Farm groups don’t buy ‘Buy Oregon’ plan
The Oregon Farm Bureau Federation and Oregonians for Food and Shelter are concerned that the Oregon Environmental Council is advancing a hidden agenda within the language of its “Buy Oregon” bill and question the logic of creating a new council in the face of a staggering state budget crunch.
“This bill goes far beyond just buying Oregon agricultural products,” said Terry Witt, executive director of Oregonians for Food and Shelter. “It gets into things like organic and sustainable agricultural practices.”
“Frankly, any proposal the Oregon Environmental Council brings up is going to be viewed with skepticism because they haven’t built up trust,” said Jean Wilkinson, a lobbyist for the Oregon Farm Bureau Federation.
Karen Lewotsky, a program director for the OEC, believes the farm groups are off base. Farmers helped craft the legislation, she said, and most farmers she has talked to support it.
“I’m hearing a lot about a hidden agenda,” she said. “I’m hearing that somewhere in the bill, something bad is going to happen to agriculture. Well, I can tell you, there is no hidden agenda. This bill has to do with ‘How do we help Oregon agriculture?’”
The OEC’s draft legislation outlines parameters for a state institution purchase-preference policy and hands the responsibility for crafting the policy to a 21-member council made up of a variety of interests. The Buy Oregon Policy Council would develop purchasing parameters for Oregon institutions and define what qualifies as an Oregon-grown agricultural product.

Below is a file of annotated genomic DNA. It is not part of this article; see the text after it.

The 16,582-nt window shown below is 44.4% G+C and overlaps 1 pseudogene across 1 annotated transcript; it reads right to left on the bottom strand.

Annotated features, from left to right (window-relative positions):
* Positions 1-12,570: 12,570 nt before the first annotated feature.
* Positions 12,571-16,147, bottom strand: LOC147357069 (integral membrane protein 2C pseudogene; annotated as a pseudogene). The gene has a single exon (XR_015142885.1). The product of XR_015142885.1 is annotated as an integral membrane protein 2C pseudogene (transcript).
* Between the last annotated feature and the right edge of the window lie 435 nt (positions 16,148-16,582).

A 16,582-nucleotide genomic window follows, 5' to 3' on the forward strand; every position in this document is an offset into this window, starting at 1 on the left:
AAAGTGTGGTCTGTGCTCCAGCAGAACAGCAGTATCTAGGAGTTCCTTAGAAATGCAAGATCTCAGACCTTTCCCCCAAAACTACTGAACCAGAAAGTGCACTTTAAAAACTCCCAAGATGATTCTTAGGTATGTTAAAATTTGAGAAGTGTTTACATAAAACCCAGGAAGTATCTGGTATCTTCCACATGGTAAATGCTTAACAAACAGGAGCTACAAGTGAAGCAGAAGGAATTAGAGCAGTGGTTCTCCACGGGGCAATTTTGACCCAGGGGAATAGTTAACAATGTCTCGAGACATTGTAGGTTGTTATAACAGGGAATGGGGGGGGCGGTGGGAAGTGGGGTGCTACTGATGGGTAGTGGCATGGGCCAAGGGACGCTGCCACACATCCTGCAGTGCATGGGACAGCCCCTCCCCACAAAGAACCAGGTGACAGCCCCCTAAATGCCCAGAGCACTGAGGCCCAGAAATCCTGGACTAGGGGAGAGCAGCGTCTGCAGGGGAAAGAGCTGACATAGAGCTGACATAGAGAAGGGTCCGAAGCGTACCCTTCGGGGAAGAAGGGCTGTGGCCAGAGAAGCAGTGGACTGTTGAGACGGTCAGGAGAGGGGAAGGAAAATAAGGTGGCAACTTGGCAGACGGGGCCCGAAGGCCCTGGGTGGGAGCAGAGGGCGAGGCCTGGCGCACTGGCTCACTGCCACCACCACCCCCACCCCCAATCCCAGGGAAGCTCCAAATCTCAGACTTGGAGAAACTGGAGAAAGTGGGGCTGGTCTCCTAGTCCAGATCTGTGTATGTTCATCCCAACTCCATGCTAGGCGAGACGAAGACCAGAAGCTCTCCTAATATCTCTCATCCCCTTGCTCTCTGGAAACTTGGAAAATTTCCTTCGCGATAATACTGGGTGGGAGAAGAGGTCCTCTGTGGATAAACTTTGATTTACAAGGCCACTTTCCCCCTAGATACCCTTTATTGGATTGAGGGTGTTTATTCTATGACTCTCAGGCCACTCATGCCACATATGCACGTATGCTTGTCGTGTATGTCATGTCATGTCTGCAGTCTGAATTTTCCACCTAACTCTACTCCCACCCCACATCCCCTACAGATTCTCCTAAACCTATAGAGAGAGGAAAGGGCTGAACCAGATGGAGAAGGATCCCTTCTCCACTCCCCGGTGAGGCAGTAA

According to the draft, about one-third of the policy council would come from the agricultural community. The council would be established within the Institute for Natural Resources at Oregon State University.
Lewotsky said operating costs would be minimal. The policy council would be made up of volunteers, and a lone full-time employee could handle the support work.
The draft legislation has several noncontroversial components, including encouraging the promotion of Oregon agriculture through educational campaigns, encouraging efforts to expand markets for Oregon-grown products and promoting value-added opportunities.
The draft, however, also contains language that appears to promote organic and sustainable agricultural production — language that concerns OFS and OFBF members.
“It appears that it would give preference in terms of market access to those people who practice organic production,” said Farm Bureau President Barry Bushue. “We believe all agriculture should be united and no preference given to organic farming and no preference given to traditional farming.”
“In the first section, the word environmental is used more than the word agricultural,” Witt said. “That indicates to me that there is more to this bill than just buying Oregon agriculture.”
Matt Blevins, a lobbyist for OEC, said the environmental council would prefer that OFS and OFBF support the bill but is prepared to go forward with the legislation without their support.
“I think (their lack of support) is going to give some folks pause, but the first reaction I get when I mention to legislators that they are not supporting the bill is, ‘What’s their problem?’”
Blevins said one lawmaker told him: “’It’s ridiculous when petty politics get in the way of a good idea.’”
For a complete text of the draft legislation, go to http://www.capitalpress.com/OECDraftBuyOregon.html.
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